How to Undo in Photoshop

  • Thread starter EmeraldHike
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May 10, 2021
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I'll write this post for all the people out there who make mistakes in Photoshop and need to undo them. Of course, I don't, so I don't need to know any of this, but from what I hear, others do. Kidding. Of course I make mistakes in this program. Lots of 'em too. So yeah, we all need this, I guess.

I'll just put this out there - there are multiple methods for undoing what you've done in Photoshop, so don't feel as though you should inhibit yourself in any way when working. Go nuts and have fun. Know that you're not going to break anything because you can backtrack as much as you want. Nothing is set in stone.

In today's post, I'll show you a few of the methods you can use to undo in this wonderful application. I'll jump right in below.

To start this example off, I'll create a new document and I'll use the Horizontal Type Tool to type out the word, "Mistake."


Next, I'll add an "S" to the end of the word, so it says, "MISTAKES." Now I'll pretend that typing the S was a bad move. I want to undo that. To accomplish this, I'll head up to the Edit > Undo Edit Type Layer and click. That will remove the S from the word.


Now let's pretend that I actually wanted that S at the end. Removing it was a mistake in itself. I can always add it back if I visit the Edit > Redo Edit Type Layer menu item. Check it out.


If you look to the right of each of those menu items, you'll see some available keyboard shortcuts that will allow us to accomplish the same things. The shortcuts are Ctrl+Z to undo and Shift+Ctrl+Z to redo. And if I wanted to jump back and forth between the undo stage and the redo stage, I can choose the Edit > Toggle Last State menu item, which offers a keyboard shortcut of Alt+Ctrl+Z.

And just to let you know, undoing steps in Photoshop isn't a one-off command. You can undo multiple steps by repeating the steps I described above. Use either the menu items or the keyboard shortcuts.

Another great way to undo steps you've taken is to use the History panel. By default, this panel is docked over to the right, just left of the opened panels.


If you don't see it there, you can always go to the Window > History menu item and click. The panel will open that way as well.


Once the panel is opened, all you need to do is click on the step you'd like to go back to. You can click on past steps and then click on more recent steps to return to the present. The History panel is very robust, so I encourage you to explore it.

Well, I'd say those are some pretty good ways to undo mistakes in Photoshop. If you've got any more ideas, please share them down below.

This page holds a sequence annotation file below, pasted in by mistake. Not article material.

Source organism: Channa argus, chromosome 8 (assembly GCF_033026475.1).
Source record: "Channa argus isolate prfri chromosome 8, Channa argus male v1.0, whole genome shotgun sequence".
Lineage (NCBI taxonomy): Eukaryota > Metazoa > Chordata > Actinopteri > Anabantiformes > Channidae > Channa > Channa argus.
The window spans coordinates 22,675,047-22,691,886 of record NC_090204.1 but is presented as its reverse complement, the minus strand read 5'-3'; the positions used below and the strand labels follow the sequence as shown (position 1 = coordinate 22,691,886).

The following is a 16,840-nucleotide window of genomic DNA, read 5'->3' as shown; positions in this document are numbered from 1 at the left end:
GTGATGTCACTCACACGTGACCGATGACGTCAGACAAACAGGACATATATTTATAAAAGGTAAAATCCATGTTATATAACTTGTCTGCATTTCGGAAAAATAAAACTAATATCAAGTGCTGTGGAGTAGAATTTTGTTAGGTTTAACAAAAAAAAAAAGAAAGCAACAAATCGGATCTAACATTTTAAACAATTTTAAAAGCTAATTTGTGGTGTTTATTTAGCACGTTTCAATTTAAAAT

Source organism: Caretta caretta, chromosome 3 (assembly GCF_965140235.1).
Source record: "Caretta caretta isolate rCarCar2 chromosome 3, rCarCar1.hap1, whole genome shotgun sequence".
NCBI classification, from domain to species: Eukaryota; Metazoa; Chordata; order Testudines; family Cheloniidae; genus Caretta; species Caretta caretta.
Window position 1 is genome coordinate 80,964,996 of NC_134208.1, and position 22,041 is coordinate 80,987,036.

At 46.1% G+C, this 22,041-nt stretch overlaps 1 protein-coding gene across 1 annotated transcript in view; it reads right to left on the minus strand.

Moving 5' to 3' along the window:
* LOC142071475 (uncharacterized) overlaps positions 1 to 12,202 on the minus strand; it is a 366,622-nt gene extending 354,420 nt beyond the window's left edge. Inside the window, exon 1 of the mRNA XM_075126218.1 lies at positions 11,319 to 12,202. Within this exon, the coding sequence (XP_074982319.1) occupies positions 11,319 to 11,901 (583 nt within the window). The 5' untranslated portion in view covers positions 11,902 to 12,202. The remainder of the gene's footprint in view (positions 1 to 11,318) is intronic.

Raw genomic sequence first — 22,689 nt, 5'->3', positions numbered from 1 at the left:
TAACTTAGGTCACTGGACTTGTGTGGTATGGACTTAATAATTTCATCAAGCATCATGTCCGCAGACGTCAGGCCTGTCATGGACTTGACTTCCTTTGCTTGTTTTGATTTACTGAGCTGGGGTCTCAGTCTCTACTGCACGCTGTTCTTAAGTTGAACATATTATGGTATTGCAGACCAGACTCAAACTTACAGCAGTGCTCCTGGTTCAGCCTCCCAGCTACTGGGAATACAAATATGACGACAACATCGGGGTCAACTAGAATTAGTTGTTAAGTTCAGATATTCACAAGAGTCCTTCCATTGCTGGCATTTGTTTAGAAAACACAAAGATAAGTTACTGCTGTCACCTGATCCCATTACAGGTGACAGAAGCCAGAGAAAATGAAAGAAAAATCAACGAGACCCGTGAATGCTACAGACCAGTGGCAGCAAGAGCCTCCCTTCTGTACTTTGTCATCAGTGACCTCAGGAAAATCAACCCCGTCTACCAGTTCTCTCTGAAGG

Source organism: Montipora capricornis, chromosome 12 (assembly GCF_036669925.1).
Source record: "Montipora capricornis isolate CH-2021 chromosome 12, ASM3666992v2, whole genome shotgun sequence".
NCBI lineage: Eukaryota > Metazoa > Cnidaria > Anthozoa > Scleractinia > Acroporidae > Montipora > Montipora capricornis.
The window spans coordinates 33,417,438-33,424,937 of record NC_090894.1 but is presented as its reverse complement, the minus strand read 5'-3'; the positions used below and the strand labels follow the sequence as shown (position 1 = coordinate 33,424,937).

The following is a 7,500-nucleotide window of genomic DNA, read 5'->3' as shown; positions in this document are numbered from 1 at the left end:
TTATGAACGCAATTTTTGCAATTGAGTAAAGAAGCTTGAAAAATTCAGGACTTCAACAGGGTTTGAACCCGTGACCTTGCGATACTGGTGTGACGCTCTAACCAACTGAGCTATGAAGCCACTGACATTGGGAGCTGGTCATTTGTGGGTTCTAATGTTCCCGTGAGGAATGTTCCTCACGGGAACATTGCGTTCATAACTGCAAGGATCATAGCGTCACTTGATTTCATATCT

May 9, 2021
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Need to Undo? Use the History Panel in Photoshop​

Right behind creating something awesome in Photoshop is the ability to undo those aspects of things that aren’t so awesome. While good and proper Photoshop workflow minimizes the risk of having to go back and correct mistakes, mistakes do happen. That’s why it’s critical to understand the options available to you while working on photographs and graphics in Photoshop.

For many of you, this post may seem like a beginner topic. And while it is somewhat straightforward, there actually is a lot to know about the undoing king of all kings, the History panel. Believe it or not, the History panel has got a history all of its own. I’ll be covering the details of specific panels in later posts, bur for now, please be aware that panels in Photoshop that seem like they’re somewhat average, once were, and still are, a very big deal.

In this post, I’m going to talk about two areas. The first one will cover how to simply undo the very last action you’ve taken. The second area will dive into the beginnings of using the History panel. How to view it, how to manage it and more.

How To Undo the Last Thing You Did​

In this post, I’m going to use an example photo of a dragonfly to illustrate the undo methods I’ll cover. This dragonfly picture was taken some time in 2014 and, while clear, it lacks saturation and depth. It’s the perfect subject to practice on.

Take a look at what we’re dealing with.


Now, the first thing a beginning user of Photoshop does in situations like this is to jump right to the “Image > Adjustments” menu and start fiddling around with the saturation, color, exposure, vibrance and all the other editable values available to them. While I’m not going to go over the proper methods for editing photos in this post, I will change a value and simply undo it using the “Edit” menu for demonstration purposes.

Let’s say I want to add some saturation to this photo. To do this, I’ll head up to the “Image > Adjustments > Hue/Saturation” tool.


Once the tool appears, I go ahead and move the saturation slider to the right to add some color.


I fiddle with the slider for a while and then decide that I don’t want to adjust the saturation after all. When I go to click on “Cancel,” I click “OK” by accident. Whoops! I definitely don’t want to keep this photo in its over-saturated state. I want to undo my last action.

In order to undo my most recent action in Photoshop, I need to head up to the “Edit > Undo” menu and click on the first selection. In this case, it says “Undo Hue/Saturation.” Since this was the only change I made to this photo, undoing the last thing I did will bring me back to the photograph’s original state.


The History Panel​

A funny thing happened while taking the screenshots for this post. While I was jumping back and forth between files, Photoshop assumed I wanted to keep my latest changes to the dragonfly photo. And by assuming that, it took away my ability to use the “Edit” menu to undo my last action. In other words, I can’t undo anything using this method.